I hear… of your recent saying that both the Army and the Government needed a Dictator. Only those generals who gain success can set up military dictatorships. What I now ask of you is military success, and I will risk the dictatorship.”
– Abraham Lincoln, message to General Joseph Hooker, Army of the Potomac
May 30 is the 28th anniversary of President Ziaur Rahman’s death. It came approximately 10 years and 2 months after he gave a radio announcement, from Chittagong, declaring the Independence of Bangladesh on behalf of Sheikh Mujibur Rahman, then in the custody of the Pakistani Army.
During our Independence War, he was Sector Commander over much of today’s Chittagong Division, and commander of Bangladesh Army’s ‘Z” brigade. At the end of the war, with Pakistani forces crumbling before the assault of joint Indo-Bangladeshi forces and surrendering on 16 December 1971, he was awarded the Bir Uttom.
At the onset of independence, Zia became one of the senior-most officers of the Bangladesh Army. His performance during the nine-month war and his radio announcement at the onset of the war marked him as different from his fellow officers. He was made Brigade Commander of Comilla, close to where his force had done most of the fighting during the war.
“The greater number is generally composed of men of sluggish tempers, slow to act . . . they are unwilling to take early and vigorous measures for their defense, and they are almost always caught unprepared. . . .A smaller number, more expedite, awakened, active, vigorous and courageous, make amends for what they want in weight by their superabundance of velocity.’” — Edmund Burke
May 30 will be the 30th anniversary of the death of Ziaur Rahman. In March 1971, he had been one of the many junior Bengali officers in the Pakistani Army, junior to individuals like Brigadier Majumdar and Lt. Col. M. R. Chowdhury. Four years later, in November 1975, he was the Deputy Chief of Staff of the Bangladeshi Army, held in house-arrest as jets flew over Bangabhaban and Khaled Musharraf and Abu Taher played out their deadly game of thrones. In six more years, on the eve of his death, he was the President of Bangladesh.
In contrast to the lilliputs in uniform who followed him and aspired to be him, Zia never tried to overthrow a civilian government. The political party he founded, BNP, is alive and well, itself a minor miracle. Three times, BNP has formed a government by election; three times, it has had to face a coup by some parts of the military and civilian bureaucracy aimed at ejecting it from power. It is again winning elections, even after being subjected to the most intense program of repression that we have seen in post-1990 Bangladesh.
Earlier we posted articles by Shafiullah and Khaled Mosharraf. Over the fold is the article by Ziaur Rahman. This first appeared on the Dainik Bangla 26 March 1972, and was reprinted in Bichitra on 26 March 1974. Regardless of their actions in 1975 and afterwards, and our political views based on today’s vantage points, Zia-Khaled-Shafiullah were our heroes in 1971. Lest we forget.
Independence Day greetings.
(Acknowledgement: Arif bhai for the original article, Tacit for translating the Zia piece).
Right after the birth of Pakistan, when Mr. Jinnah announced in our historic Dhaka city that Urdu and only Urdu would be the state language of Pakistan, it felt as if Bengali nationalism became firmly fixed in my heart, and in the heart of all Bengalis. The contours of the Bengali nation took shape in us. The founder of the Pakistani state himself guaranteed the destruction of his unnatural creation – right here in Dhaka. Standing here in this historic city, Mr. Jinnah trampled on the birthright of our population. As a result, it is in Dhaka that his Pakistan was torn asunder. Dhaka had the last laugh on Mr. Jinnah and his followers. Dhaka was always a place of humanist values and free thought. It is appropriate that it acted as the font of our freedom. It now represents the hopes and aspirations of our long-repressed populace.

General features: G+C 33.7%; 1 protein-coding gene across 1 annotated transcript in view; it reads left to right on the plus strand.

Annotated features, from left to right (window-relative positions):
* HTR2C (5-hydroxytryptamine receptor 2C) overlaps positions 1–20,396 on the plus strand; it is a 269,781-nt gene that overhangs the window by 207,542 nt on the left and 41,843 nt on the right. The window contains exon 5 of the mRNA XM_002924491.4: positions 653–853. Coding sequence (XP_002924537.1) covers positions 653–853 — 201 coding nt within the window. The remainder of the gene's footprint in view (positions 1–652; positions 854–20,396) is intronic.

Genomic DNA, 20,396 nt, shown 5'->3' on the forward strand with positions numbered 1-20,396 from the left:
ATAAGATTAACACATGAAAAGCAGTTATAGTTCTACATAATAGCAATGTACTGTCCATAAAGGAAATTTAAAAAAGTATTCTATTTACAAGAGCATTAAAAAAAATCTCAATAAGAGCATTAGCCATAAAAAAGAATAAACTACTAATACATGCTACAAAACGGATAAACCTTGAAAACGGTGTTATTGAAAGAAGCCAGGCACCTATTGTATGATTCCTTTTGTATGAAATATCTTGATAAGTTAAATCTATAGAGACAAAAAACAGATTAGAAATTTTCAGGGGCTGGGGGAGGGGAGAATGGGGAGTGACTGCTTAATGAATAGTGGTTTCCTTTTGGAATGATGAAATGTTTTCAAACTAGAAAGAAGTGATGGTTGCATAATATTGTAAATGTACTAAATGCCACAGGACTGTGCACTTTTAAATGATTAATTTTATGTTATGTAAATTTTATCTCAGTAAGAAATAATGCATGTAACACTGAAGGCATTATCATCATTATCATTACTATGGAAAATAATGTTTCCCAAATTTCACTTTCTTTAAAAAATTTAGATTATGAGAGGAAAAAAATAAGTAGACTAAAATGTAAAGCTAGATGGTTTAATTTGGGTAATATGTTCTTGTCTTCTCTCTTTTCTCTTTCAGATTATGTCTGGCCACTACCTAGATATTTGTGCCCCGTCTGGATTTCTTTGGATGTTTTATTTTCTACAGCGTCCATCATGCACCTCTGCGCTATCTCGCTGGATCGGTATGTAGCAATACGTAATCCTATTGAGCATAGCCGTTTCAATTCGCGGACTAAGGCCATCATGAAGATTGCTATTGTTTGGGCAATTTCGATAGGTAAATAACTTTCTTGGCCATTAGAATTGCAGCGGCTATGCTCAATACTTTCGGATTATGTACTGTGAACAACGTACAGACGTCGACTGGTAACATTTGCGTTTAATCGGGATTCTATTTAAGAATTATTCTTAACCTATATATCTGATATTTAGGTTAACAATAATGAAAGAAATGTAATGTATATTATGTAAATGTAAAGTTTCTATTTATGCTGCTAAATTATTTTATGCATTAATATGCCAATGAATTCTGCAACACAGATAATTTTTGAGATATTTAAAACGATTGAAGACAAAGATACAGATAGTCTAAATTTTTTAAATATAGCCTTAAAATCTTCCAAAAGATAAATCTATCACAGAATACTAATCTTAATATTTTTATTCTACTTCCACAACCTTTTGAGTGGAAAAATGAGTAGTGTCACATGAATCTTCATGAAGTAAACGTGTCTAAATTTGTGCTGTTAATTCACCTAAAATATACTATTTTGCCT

The people of Dhaka struggled heroically to free our beloved motherland. They resisted the invaders with bravery and courage. Thus the barbarian Pakistani military was forced to surrender right here at Dhaka. I stepped into Dhaka’s holy soil only a few days after the surrender of our enemies. My first thought was to offer my unconditional respect to the fighting people of Dhaka.
A journalist asked me to write something about those dreary days just a few weeks after the Pakistanis surrendered. I am a soldier. Writing is a gift from the Almighty. We soldiers do not naturally possess this gift. However, that historic moment was so epochal, that I had to set down my feelings.
The unnatural state of Pakistan was born with the partition of India. Our family went to Karachi right afterwards. There I matriculated in 1952 and joined the Pakistan Military Academy as an officer cadet. Ever since then, I worked for the armed forces in various capacities.
The insincere attitude held by Pakistanis towards us used to irk me since my school days. I knew they hated us. While at school, I listened to the discussion of many of my classmates who were merely parroting what their parents said. The youth of Pakistan were always taught to think of us Bengalis as inferior beings. These ideas were constantly drilled into their impressionable minds. It was not in my power to reply back all the time, but I used to do so whenever possible. I used to feel the desire to hit back against the mindset that gave birth to such thoughts. I used to feel the urge to rebel against the very idea of the Pakistani state that allowed such discrimination, and take up arms against the Pakistanis. This desire strengthened within me; waiting for the right place and the right time.